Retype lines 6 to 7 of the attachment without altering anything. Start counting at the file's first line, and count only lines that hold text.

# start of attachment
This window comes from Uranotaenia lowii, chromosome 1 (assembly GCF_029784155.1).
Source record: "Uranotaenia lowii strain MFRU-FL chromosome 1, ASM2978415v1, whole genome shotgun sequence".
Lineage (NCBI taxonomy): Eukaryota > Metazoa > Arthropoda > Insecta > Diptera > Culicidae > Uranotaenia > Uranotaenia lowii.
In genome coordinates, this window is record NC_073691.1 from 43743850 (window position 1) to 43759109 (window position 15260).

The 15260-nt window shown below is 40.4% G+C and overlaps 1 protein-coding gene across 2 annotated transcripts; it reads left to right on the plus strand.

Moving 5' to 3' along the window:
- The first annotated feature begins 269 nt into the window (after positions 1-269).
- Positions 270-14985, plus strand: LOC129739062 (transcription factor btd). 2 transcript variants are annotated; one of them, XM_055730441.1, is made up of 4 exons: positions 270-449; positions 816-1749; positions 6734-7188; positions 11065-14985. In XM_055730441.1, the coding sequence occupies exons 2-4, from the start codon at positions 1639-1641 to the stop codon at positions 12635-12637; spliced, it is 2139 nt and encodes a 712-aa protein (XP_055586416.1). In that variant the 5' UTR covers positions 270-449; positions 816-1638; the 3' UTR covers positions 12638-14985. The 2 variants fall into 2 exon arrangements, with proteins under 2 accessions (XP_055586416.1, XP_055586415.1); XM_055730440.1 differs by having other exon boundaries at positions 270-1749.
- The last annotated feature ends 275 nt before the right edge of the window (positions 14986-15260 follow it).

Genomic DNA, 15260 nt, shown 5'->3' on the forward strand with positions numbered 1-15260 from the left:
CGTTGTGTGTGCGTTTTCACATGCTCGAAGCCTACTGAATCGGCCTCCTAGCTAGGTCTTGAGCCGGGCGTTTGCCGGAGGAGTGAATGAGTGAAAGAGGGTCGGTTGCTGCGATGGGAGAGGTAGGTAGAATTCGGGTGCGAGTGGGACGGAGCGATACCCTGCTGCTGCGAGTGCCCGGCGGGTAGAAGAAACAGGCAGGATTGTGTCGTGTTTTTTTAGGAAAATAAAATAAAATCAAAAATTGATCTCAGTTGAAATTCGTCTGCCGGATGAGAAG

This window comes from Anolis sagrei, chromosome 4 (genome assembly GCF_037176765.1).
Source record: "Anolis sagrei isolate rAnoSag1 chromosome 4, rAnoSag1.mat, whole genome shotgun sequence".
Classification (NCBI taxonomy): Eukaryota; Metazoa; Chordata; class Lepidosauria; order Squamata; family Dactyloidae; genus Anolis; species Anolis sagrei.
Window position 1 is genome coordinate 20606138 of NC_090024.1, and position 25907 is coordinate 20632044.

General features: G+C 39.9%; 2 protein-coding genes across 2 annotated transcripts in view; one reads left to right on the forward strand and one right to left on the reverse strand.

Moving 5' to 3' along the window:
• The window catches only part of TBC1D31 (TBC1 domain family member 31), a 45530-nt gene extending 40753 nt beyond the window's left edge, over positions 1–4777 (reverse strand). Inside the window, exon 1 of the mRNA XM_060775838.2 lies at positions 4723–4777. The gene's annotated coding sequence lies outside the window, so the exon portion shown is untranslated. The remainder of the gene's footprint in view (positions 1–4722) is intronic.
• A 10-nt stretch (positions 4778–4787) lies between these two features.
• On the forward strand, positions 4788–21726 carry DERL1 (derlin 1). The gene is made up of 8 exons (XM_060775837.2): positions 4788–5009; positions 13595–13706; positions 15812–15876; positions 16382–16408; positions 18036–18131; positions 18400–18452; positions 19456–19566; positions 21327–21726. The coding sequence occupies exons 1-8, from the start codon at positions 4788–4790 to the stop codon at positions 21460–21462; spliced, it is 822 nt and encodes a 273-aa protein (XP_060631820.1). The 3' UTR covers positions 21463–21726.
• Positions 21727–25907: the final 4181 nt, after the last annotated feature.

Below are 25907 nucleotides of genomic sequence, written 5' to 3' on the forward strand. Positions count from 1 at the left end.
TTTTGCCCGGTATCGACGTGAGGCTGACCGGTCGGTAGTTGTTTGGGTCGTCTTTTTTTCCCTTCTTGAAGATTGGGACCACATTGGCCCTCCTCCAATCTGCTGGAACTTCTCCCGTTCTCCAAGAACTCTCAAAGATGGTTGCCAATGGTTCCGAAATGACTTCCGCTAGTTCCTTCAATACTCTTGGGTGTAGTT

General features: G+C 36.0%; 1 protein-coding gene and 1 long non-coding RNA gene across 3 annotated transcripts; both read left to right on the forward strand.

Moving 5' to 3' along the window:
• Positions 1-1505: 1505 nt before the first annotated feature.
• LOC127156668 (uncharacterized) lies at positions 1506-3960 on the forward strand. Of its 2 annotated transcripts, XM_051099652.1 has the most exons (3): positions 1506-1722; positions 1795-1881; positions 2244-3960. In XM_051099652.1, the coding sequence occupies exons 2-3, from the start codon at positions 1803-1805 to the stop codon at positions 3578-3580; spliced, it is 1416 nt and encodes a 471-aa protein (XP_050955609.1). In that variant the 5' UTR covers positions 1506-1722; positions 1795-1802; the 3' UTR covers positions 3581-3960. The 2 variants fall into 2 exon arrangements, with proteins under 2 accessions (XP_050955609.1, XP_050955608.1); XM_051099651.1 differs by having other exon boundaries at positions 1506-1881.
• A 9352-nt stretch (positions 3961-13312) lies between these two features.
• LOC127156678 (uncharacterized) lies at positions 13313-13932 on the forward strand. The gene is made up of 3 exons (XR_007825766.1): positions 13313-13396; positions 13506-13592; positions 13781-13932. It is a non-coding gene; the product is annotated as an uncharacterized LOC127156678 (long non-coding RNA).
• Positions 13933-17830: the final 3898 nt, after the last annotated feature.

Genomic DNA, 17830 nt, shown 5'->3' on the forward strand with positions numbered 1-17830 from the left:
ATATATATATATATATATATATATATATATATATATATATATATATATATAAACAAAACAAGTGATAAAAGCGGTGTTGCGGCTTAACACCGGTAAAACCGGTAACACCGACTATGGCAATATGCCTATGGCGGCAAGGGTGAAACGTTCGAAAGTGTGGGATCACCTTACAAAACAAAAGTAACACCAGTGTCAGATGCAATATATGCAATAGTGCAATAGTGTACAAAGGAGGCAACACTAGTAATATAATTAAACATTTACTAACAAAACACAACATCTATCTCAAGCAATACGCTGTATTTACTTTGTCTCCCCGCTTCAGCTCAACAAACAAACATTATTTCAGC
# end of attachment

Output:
Moving 5' to 3' along the window:
- The first annotated feature begins 269 nt into the window (after positions 1-269).